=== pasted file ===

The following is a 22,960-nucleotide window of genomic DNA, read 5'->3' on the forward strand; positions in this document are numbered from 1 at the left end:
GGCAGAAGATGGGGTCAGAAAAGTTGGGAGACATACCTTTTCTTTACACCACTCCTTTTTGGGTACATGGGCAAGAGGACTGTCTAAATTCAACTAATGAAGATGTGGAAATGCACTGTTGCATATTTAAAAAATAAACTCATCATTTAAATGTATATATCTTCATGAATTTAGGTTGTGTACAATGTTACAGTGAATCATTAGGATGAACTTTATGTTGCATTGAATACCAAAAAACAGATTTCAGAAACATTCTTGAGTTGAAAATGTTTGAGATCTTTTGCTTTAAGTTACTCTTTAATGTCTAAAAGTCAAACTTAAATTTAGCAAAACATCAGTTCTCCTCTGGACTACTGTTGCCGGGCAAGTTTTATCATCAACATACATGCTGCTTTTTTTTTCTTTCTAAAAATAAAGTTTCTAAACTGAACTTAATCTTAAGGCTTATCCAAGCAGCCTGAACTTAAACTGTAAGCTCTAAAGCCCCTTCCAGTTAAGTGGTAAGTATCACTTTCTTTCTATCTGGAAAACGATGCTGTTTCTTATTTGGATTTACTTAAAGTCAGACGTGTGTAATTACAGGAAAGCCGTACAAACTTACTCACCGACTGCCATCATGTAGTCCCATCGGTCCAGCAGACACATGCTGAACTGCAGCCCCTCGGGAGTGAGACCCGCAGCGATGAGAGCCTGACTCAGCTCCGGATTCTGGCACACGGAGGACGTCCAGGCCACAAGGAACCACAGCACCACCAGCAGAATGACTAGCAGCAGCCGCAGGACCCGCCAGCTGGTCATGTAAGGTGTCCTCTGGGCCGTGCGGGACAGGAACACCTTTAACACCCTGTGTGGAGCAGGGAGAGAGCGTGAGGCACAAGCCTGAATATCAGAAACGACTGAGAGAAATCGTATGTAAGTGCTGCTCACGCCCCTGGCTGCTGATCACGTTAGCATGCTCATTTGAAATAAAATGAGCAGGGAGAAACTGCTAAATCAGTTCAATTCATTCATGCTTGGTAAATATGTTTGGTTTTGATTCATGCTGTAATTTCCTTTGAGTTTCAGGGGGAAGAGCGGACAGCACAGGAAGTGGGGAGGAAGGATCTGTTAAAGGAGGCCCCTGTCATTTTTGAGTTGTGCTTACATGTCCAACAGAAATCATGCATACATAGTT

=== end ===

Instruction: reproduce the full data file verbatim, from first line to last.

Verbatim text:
The following is a 22,960-nucleotide window of genomic DNA, read 5'->3' on the forward strand; positions in this document are numbered from 1 at the left end:
GGCAGAAGATGGGGTCAGAAAAGTTGGGAGACATACCTTTTCTTTACACCACTCCTTTTTGGGTACATGGGCAAGAGGACTGTCTAAATTCAACTAATGAAGATGTGGAAATGCACTGTTGCATATTTAAAAAATAAACTCATCATTTAAATGTATATATCTTCATGAATTTAGGTTGTGTACAATGTTACAGTGAATCATTAGGATGAACTTTATGTTGCATTGAATACCAAAAAACAGATTTCAGAAACATTCTTGAGTTGAAAATGTTTGAGATCTTTTGCTTTAAGTTACTCTTTAATGTCTAAAAGTCAAACTTAAATTTAGCAAAACATCAGTTCTCCTCTGGACTACTGTTGCCGGGCAAGTTTTATCATCAACATACATGCTGCTTTTTTTTTCTTTCTAAAAATAAAGTTTCTAAACTGAACTTAATCTTAAGGCTTATCCAAGCAGCCTGAACTTAAACTGTAAGCTCTAAAGCCCCTTCCAGTTAAGTGGTAAGTATCACTTTCTTTCTATCTGGAAAACGATGCTGTTTCTTATTTGGATTTACTTAAAGTCAGACGTGTGTAATTACAGGAAAGCCGTACAAACTTACTCACCGACTGCCATCATGTAGTCCCATCGGTCCAGCAGACACATGCTGAACTGCAGCCCCTCGGGAGTGAGACCCGCAGCGATGAGAGCCTGACTCAGCTCCGGATTCTGGCACACGGAGGACGTCCAGGCCACAAGGAACCACAGCACCACCAGCAGAATGACTAGCAGCAGCCGCAGGACCCGCCAGCTGGTCATGTAAGGTGTCCTCTGGGCCGTGCGGGACAGGAACACCTTTAACACCCTGTGTGGAGCAGGGAGAGAGCGTGAGGCACAAGCCTGAATATCAGAAACGACTGAGAGAAATCGTATGTAAGTGCTGCTCACGCCCCTGGCTGCTGATCACGTTAGCATGCTCATTTGAAATAAAATGAGCAGGGAGAAACTGCTAAATCAGTTCAATTCATTCATGCTTGGTAAATATGTTTGGTTTTGATTCATGCTGTAATTTCCTTTGAGTTTCAGGGGGAAGAGCGGACAGCACAGGAAGTGGGGAGGAAGGATCTGTTAAAGGAGGCCCCTGTCATTTTTGAGTTGTGCTTACATGTCCAACAGAAATCATGCATACATAGTT